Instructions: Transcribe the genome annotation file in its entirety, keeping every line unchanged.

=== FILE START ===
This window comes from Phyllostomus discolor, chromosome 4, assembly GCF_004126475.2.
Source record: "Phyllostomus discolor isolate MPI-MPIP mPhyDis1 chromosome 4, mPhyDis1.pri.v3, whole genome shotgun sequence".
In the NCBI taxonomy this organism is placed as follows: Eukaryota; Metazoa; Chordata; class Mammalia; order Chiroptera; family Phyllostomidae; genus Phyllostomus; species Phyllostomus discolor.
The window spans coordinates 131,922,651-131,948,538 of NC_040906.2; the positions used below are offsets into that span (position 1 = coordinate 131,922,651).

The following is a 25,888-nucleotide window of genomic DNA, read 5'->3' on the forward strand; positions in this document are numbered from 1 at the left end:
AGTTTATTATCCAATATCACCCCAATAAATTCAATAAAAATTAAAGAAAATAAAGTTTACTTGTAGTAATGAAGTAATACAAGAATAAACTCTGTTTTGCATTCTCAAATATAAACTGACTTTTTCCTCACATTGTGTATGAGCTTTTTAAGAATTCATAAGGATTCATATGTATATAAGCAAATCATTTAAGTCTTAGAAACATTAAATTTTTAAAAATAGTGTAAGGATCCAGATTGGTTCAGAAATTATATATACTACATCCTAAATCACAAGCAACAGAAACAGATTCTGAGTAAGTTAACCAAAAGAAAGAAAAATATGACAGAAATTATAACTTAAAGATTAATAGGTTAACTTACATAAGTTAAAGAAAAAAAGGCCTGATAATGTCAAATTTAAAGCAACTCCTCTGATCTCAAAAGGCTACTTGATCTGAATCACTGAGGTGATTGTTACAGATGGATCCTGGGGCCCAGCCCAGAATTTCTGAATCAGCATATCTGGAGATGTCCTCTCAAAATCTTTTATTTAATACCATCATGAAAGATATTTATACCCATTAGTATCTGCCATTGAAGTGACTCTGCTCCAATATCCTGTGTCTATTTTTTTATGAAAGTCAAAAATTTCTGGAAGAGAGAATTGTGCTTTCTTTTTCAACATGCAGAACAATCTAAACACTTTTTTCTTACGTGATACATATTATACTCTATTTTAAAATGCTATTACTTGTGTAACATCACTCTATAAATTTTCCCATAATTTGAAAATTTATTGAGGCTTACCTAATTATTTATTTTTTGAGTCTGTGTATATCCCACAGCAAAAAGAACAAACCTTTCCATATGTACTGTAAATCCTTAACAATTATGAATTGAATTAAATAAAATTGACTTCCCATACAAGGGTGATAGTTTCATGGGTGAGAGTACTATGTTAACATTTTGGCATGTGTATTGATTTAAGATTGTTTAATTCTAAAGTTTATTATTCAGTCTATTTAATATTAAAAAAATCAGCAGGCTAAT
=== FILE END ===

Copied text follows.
This window comes from Phyllostomus discolor, chromosome 4, assembly GCF_004126475.2.
Source record: "Phyllostomus discolor isolate MPI-MPIP mPhyDis1 chromosome 4, mPhyDis1.pri.v3, whole genome shotgun sequence".
In the NCBI taxonomy this organism is placed as follows: Eukaryota; Metazoa; Chordata; class Mammalia; order Chiroptera; family Phyllostomidae; genus Phyllostomus; species Phyllostomus discolor.
The window spans coordinates 131,922,651-131,948,538 of NC_040906.2; the positions used below are offsets into that span (position 1 = coordinate 131,922,651).

The following is a 25,888-nucleotide window of genomic DNA, read 5'->3' on the forward strand; positions in this document are numbered from 1 at the left end:
AGTTTATTATCCAATATCACCCCAATAAATTCAATAAAAATTAAAGAAAATAAAGTTTACTTGTAGTAATGAAGTAATACAAGAATAAACTCTGTTTTGCATTCTCAAATATAAACTGACTTTTTCCTCACATTGTGTATGAGCTTTTTAAGAATTCATAAGGATTCATATGTATATAAGCAAATCATTTAAGTCTTAGAAACATTAAATTTTTAAAAATAGTGTAAGGATCCAGATTGGTTCAGAAATTATATATACTACATCCTAAATCACAAGCAACAGAAACAGATTCTGAGTAAGTTAACCAAAAGAAAGAAAAATATGACAGAAATTATAACTTAAAGATTAATAGGTTAACTTACATAAGTTAAAGAAAAAAAGGCCTGATAATGTCAAATTTAAAGCAACTCCTCTGATCTCAAAAGGCTACTTGATCTGAATCACTGAGGTGATTGTTACAGATGGATCCTGGGGCCCAGCCCAGAATTTCTGAATCAGCATATCTGGAGATGTCCTCTCAAAATCTTTTATTTAATACCATCATGAAAGATATTTATACCCATTAGTATCTGCCATTGAAGTGACTCTGCTCCAATATCCTGTGTCTATTTTTTTATGAAAGTCAAAAATTTCTGGAAGAGAGAATTGTGCTTTCTTTTTCAACATGCAGAACAATCTAAACACTTTTTTCTTACGTGATACATATTATACTCTATTTTAAAATGCTATTACTTGTGTAACATCACTCTATAAATTTTCCCATAATTTGAAAATTTATTGAGGCTTACCTAATTATTTATTTTTTGAGTCTGTGTATATCCCACAGCAAAAAGAACAAACCTTTCCATATGTACTGTAAATCCTTAACAATTATGAATTGAATTAAATAAAATTGACTTCCCATACAAGGGTGATAGTTTCATGGGTGAGAGTACTATGTTAACATTTTGGCATGTGTATTGATTTAAGATTGTTTAATTCTAAAGTTTATTATTCAGTCTATTTAATATTAAAAAAATCAGCAGGCTAAT